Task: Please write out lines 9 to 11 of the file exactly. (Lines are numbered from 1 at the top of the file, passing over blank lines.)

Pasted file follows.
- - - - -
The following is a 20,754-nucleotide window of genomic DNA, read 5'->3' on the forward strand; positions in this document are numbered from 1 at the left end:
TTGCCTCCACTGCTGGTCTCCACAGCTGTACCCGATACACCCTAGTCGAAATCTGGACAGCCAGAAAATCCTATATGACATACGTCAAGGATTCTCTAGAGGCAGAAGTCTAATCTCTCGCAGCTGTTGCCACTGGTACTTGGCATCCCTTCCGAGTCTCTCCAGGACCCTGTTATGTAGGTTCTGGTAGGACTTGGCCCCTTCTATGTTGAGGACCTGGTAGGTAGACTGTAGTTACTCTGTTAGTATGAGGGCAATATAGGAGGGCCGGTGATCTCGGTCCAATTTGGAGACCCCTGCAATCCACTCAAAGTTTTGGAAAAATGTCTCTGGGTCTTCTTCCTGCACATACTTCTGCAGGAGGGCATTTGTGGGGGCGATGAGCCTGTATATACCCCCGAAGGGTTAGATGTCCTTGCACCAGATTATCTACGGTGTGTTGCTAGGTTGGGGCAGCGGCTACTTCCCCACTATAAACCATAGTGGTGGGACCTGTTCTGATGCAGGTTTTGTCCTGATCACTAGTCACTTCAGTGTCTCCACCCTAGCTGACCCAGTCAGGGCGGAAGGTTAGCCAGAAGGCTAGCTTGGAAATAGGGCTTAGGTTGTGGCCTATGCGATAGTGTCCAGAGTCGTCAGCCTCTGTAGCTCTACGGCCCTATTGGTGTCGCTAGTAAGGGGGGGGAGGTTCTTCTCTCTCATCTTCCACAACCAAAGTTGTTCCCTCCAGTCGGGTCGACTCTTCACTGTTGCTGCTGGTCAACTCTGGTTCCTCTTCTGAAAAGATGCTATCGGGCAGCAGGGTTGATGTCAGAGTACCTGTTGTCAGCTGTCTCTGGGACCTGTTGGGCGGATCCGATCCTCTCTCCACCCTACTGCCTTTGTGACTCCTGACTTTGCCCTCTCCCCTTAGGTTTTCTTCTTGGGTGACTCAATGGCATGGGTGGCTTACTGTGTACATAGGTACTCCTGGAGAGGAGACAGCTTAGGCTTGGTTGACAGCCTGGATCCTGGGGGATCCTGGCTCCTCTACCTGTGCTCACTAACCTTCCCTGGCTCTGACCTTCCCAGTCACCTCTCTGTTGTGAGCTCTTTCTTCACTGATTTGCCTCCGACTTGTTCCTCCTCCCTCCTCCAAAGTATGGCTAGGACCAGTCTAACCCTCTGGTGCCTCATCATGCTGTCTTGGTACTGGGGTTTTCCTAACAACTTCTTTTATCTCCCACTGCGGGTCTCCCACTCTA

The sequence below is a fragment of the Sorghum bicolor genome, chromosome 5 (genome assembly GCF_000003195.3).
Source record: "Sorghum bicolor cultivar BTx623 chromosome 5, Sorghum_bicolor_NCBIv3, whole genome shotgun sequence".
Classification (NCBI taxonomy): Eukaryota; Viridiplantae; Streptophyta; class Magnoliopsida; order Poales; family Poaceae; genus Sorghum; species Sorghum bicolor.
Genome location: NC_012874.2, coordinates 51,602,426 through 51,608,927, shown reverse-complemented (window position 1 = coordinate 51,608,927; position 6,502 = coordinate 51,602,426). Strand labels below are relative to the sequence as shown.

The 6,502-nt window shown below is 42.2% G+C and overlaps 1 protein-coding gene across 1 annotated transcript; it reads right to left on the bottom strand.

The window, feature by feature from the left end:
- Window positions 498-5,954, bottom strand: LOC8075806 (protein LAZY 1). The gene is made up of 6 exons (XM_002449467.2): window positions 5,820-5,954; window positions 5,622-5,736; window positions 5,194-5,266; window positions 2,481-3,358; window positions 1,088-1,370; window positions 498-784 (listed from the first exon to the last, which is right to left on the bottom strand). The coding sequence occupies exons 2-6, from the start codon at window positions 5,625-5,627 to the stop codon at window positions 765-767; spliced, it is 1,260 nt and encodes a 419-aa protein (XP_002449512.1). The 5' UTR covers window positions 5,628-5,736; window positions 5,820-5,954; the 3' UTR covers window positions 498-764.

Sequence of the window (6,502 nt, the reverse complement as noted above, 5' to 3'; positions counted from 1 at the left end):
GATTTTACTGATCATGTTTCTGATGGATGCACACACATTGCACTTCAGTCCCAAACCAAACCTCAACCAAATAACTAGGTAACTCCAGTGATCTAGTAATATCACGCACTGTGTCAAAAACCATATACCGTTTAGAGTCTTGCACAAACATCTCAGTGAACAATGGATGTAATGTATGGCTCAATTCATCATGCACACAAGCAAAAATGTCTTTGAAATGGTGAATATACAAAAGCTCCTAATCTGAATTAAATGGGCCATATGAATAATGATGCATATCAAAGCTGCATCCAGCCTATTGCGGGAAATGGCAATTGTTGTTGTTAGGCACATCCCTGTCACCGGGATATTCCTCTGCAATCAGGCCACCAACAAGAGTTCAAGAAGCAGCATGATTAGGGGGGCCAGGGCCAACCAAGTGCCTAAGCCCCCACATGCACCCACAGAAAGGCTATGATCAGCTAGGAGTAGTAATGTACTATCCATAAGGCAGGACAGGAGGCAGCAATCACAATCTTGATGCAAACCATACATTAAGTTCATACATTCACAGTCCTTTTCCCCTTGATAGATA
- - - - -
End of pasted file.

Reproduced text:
- Window positions 498-5,954, bottom strand: LOC8075806 (protein LAZY 1). The gene is made up of 6 exons (XM_002449467.2): window positions 5,820-5,954; window positions 5,622-5,736; window positions 5,194-5,266; window positions 2,481-3,358; window positions 1,088-1,370; window positions 498-784 (listed from the first exon to the last, which is right to left on the bottom strand). The coding sequence occupies exons 2-6, from the start codon at window positions 5,625-5,627 to the stop codon at window positions 765-767; spliced, it is 1,260 nt and encodes a 419-aa protein (XP_002449512.1). The 5' UTR covers window positions 5,628-5,736; window positions 5,820-5,954; the 3' UTR covers window positions 498-764.

Sequence of the window (6,502 nt, the reverse complement as noted above, 5' to 3'; positions counted from 1 at the left end):
GATTTTACTGATCATGTTTCTGATGGATGCACACACATTGCACTTCAGTCCCAAACCAAACCTCAACCAAATAACTAGGTAACTCCAGTGATCTAGTAATATCACGCACTGTGTCAAAAACCATATACCGTTTAGAGTCTTGCACAAACATCTCAGTGAACAATGGATGTAATGTATGGCTCAATTCATCATGCACACAAGCAAAAATGTCTTTGAAATGGTGAATATACAAAAGCTCCTAATCTGAATTAAATGGGCCATATGAATAATGATGCATATCAAAGCTGCATCCAGCCTATTGCGGGAAATGGCAATTGTTGTTGTTAGGCACATCCCTGTCACCGGGATATTCCTCTGCAATCAGGCCACCAACAAGAGTTCAAGAAGCAGCATGATTAGGGGGGCCAGGGCCAACCAAGTGCCTAAGCCCCCACATGCACCCACAGAAAGGCTATGATCAGCTAGGAGTAGTAATGTACTATCCATAAGGCAGGACAGGAGGCAGCAATCACAATCTTGATGCAAACCATACATTAAGTTCATACATTCACAGTCCTTTTCCCCTTGATAGATA